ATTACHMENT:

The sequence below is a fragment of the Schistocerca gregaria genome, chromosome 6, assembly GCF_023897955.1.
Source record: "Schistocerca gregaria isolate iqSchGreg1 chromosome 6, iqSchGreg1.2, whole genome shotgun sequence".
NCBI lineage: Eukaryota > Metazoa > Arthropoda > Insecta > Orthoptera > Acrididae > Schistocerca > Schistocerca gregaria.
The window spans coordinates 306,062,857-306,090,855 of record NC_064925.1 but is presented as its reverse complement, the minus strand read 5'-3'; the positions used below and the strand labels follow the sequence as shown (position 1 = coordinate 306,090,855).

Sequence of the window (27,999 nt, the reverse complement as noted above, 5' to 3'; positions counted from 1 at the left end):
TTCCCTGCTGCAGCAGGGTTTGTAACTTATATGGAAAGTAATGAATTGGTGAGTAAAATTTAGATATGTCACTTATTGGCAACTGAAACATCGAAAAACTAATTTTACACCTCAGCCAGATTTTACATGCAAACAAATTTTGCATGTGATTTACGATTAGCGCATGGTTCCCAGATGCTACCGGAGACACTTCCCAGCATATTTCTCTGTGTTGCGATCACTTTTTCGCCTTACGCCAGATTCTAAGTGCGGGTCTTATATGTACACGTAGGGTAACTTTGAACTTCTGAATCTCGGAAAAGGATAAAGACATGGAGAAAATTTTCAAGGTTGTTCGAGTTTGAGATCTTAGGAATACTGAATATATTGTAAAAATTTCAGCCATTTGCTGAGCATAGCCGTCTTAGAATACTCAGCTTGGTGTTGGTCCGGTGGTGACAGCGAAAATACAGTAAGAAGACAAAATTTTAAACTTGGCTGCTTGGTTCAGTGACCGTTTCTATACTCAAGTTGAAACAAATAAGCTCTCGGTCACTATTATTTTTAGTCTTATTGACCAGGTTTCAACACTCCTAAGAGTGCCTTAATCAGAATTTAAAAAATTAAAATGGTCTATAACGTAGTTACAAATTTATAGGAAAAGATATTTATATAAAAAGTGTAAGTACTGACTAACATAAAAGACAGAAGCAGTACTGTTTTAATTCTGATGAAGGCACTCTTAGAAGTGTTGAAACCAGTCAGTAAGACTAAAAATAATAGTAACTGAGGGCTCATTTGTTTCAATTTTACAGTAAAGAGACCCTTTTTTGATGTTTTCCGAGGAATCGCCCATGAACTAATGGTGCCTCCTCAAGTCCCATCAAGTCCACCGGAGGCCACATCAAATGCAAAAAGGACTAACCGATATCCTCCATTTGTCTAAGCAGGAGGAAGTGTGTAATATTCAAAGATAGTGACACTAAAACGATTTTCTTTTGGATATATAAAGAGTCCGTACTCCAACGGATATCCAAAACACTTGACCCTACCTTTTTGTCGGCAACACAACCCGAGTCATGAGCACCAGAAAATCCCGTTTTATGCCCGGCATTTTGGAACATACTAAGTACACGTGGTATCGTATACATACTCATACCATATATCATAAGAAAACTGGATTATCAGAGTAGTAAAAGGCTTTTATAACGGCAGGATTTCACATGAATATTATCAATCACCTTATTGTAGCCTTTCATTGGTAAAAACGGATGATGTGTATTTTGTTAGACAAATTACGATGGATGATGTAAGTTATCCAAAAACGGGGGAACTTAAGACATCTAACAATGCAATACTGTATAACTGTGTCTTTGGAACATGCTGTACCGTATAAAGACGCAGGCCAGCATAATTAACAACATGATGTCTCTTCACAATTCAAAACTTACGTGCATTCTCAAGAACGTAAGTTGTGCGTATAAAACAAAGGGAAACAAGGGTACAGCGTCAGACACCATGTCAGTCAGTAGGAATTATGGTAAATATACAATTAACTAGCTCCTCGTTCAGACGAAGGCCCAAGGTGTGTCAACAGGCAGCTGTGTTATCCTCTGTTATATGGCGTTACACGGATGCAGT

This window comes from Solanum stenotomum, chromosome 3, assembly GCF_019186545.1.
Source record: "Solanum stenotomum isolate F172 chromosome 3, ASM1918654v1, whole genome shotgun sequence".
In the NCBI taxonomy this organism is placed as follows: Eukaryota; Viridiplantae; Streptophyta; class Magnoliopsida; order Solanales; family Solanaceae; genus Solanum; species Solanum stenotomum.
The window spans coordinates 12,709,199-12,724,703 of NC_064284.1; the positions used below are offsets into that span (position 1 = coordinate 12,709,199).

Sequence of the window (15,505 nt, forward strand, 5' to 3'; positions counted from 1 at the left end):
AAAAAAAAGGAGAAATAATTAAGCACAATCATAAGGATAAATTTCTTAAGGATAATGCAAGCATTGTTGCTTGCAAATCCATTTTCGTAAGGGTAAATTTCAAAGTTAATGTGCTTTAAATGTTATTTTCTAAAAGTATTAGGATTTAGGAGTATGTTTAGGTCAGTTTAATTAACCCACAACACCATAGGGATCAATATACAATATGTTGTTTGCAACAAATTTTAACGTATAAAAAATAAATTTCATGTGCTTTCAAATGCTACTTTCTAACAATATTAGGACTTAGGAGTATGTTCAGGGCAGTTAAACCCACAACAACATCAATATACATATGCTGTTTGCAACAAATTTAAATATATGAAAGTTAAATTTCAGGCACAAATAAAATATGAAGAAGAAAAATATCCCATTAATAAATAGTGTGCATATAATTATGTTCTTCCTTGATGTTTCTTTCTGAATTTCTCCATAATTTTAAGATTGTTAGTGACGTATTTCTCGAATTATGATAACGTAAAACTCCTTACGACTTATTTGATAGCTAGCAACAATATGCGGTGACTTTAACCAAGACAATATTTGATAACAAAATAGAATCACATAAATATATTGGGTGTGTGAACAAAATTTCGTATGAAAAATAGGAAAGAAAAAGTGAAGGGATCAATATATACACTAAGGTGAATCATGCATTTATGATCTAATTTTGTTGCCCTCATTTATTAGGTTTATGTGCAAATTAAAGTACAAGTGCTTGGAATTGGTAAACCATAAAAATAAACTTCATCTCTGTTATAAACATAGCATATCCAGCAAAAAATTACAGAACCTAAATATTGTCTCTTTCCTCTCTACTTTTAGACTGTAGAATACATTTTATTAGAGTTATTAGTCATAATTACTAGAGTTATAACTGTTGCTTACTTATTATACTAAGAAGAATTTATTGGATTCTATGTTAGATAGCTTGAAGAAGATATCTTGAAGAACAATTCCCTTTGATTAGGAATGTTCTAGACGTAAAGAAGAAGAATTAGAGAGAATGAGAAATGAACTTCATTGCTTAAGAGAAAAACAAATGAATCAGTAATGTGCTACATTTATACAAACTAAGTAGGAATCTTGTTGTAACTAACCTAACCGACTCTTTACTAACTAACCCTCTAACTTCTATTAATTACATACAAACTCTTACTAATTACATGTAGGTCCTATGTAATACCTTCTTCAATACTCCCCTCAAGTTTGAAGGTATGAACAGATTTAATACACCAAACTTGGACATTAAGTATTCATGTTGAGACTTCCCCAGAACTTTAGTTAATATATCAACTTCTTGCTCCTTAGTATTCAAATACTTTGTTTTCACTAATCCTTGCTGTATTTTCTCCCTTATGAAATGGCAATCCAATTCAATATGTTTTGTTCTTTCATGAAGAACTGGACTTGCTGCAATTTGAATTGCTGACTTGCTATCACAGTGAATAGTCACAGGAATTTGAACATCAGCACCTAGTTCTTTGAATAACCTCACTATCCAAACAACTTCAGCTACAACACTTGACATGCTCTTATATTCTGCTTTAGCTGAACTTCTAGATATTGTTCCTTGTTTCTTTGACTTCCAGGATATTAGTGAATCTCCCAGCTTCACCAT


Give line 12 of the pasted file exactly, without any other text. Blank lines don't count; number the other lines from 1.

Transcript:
AAAAAAAAGGAGAAATAATTAAGCACAATCATAAGGATAAATTTCTTAAGGATAATGCAAGCATTGTTGCTTGCAAATCCATTTTCGTAAGGGTAAATTTCAAAGTTAATGTGCTTTAAATGTTATTTTCTAAAAGTATTAGGATTTAGGAGTATGTTTAGGTCAGTTTAATTAACCCACAACACCATAGGGATCAATATACAATATGTTGTTTGCAACAAATTTTAACGTATAAAAAATAAATTTCATGTGCTTTCAAATGCTACTTTCTAACAATATTAGGACTTAGGAGTATGTTCAGGGCAGTTAAACCCACAACAACATCAATATACATATGCTGTTTGCAACAAATTTAAATATATGAAAGTTAAATTTCAGGCACAAATAAAATATGAAGAAGAAAAATATCCCATTAATAAATAGTGTGCATATAATTATGTTCTTCCTTGATGTTTCTTTCTGAATTTCTCCATAATTTTAAGATTGTTAGTGACGTATTTCTCGAATTATGATAACGTAAAACTCCTTACGACTTATTTGATAGCTAGCAACAATATGCGGTGACTTTAACCAAGACAATATTTGATAACAAAATAGAATCACATAAATATATTGGGTGTGTGAACAAAATTTCGTATGAAAAATAGGAAAGAAAAAGTGAAGGGATCAATATATACACTAAGGTGAATCATGCATTTATGATCTAATTTTGTTGCCCTCATTTATTAGGTTTATGTGCAAATTAAAGTACAAGTGCTTGGAATTGGTAAACCATAAAAATAAACTTCATCTCTGTTATAAACATAGCATATCCAGCAAAAAATTACAGAACCTAAATATTGTCTCTTTCCTCTCTACTTTTAGACTGTAGAATACATTTTATTAGAGTTATTAGTCATAATTACTAGAGTTATAACTGTTGCTTACTTATTATACTAAGAAGAATTTATTGGATTCTATGTTAGATAGCTTGAAGAAGATATCTTGAAGAACAATTCCCTTTGATTAGGAATGTTCTAGACGTAAAGAAGAAGAATTAGAGAGAATGAGAAATGAACTTCATTGCTTAAGAGAAAAACAAATGAATCAGTAATGTGCTACATTTATACAAACTAAGTAGGAATCTTGTTGTAACTAACCTAACCGACTCTTTACTAACTAACCCTCTAACTTCTATTAATTACATACAAACTCTTACTAATTACATGTAGGTCCTATGTAATACCTTCTTCAATACTCCCCTCAAGTTTGAAGGTATGAACAGATTTAATACACCAAACTTGGACATTAAGTATTCATGTTGAGACTTCCCCAGAACTTTAGTTAATATATCAACTTCTTGCTCCTTAGTATTCAAATACTTTGTTTTCACTAATCCTTGCTGTATTTTCTCCCTTATGAAATGGCAATCCAATTCAATATGTTTTGTTCTTTCATGAAGAACTGGACTTGCTGCAATTTGAATTGCTGACTTGCTATCACAGTGAATAGTCACAGGAATTTGAACATCAGCACCTAGTTCTTTGAATAACCTCACTATCCAAACAACTTCAGCTACAACACTTGACATGCTCTTATATTCTGCTTTAGCTGAACTTCTAGATATTGTTCCTTGTTTCTTTGACTTCCAGGATATTAGTGAATCTCCCAGCTTCACCAT